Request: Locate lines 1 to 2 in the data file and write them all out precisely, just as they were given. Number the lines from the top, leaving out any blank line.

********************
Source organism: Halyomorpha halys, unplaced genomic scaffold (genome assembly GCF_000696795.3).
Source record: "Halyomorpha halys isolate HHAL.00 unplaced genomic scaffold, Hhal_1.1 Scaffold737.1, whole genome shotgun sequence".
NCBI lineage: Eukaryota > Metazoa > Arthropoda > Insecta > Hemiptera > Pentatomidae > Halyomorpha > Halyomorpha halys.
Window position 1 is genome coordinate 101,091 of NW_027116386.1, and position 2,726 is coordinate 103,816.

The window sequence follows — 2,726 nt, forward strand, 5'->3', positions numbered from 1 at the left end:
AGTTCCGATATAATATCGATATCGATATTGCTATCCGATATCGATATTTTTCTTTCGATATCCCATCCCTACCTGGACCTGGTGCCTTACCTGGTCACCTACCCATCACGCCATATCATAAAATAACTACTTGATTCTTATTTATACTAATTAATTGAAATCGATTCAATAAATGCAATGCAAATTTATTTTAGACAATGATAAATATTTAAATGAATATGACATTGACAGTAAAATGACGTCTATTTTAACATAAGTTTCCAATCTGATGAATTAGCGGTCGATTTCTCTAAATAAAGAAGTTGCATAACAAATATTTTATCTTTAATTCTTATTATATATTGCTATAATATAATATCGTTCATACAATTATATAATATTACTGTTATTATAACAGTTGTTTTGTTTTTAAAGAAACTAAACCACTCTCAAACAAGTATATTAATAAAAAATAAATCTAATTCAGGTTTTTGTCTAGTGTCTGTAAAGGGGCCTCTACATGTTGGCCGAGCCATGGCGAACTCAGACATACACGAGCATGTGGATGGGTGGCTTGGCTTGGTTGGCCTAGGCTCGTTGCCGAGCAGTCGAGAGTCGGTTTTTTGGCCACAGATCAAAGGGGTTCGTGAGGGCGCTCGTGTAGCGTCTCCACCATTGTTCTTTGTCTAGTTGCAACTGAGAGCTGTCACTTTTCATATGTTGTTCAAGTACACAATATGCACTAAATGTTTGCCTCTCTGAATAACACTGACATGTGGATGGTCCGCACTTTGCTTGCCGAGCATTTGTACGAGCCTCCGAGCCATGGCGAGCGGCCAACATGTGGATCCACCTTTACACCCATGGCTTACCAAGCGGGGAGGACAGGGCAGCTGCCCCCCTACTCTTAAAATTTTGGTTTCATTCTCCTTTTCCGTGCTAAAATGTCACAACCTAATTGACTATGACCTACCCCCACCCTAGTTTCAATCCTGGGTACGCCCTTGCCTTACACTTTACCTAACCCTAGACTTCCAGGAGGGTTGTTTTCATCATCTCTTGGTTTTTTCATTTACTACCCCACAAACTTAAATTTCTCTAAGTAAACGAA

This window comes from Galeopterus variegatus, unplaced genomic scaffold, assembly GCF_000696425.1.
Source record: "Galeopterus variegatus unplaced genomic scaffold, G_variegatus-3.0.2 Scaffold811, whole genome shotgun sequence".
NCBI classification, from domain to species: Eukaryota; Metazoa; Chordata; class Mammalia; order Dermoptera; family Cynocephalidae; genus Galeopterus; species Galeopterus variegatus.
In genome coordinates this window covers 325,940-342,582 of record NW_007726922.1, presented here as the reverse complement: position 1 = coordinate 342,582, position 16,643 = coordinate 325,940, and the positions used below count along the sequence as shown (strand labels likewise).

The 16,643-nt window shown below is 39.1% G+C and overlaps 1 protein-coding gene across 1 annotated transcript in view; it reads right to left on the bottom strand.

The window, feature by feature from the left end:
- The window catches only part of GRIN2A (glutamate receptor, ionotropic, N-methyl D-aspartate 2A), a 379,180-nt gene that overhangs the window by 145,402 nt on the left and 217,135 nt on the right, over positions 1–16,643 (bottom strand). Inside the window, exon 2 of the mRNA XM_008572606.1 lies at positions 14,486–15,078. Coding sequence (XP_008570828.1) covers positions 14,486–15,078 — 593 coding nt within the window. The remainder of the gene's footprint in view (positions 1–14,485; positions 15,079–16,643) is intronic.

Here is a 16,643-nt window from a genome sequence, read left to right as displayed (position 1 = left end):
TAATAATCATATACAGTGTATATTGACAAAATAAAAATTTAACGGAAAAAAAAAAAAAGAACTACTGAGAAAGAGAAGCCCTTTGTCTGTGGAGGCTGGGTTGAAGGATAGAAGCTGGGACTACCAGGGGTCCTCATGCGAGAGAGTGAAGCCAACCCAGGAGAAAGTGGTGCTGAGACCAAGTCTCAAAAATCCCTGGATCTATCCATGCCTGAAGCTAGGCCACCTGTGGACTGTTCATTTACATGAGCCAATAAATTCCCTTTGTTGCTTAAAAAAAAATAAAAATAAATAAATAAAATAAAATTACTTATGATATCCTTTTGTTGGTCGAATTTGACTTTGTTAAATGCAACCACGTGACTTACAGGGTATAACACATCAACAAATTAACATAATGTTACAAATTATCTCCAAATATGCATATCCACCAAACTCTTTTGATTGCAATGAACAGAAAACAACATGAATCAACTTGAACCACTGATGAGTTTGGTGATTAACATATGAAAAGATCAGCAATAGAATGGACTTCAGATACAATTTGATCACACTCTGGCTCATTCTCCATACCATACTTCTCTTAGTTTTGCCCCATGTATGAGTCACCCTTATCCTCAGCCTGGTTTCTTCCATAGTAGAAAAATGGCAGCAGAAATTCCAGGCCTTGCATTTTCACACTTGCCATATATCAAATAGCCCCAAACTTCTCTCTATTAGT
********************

Source organism: Halyomorpha halys, unplaced genomic scaffold (genome assembly GCF_000696795.3).
Source record: "Halyomorpha halys isolate HHAL.00 unplaced genomic scaffold, Hhal_1.1 Scaffold737.1, whole genome shotgun sequence".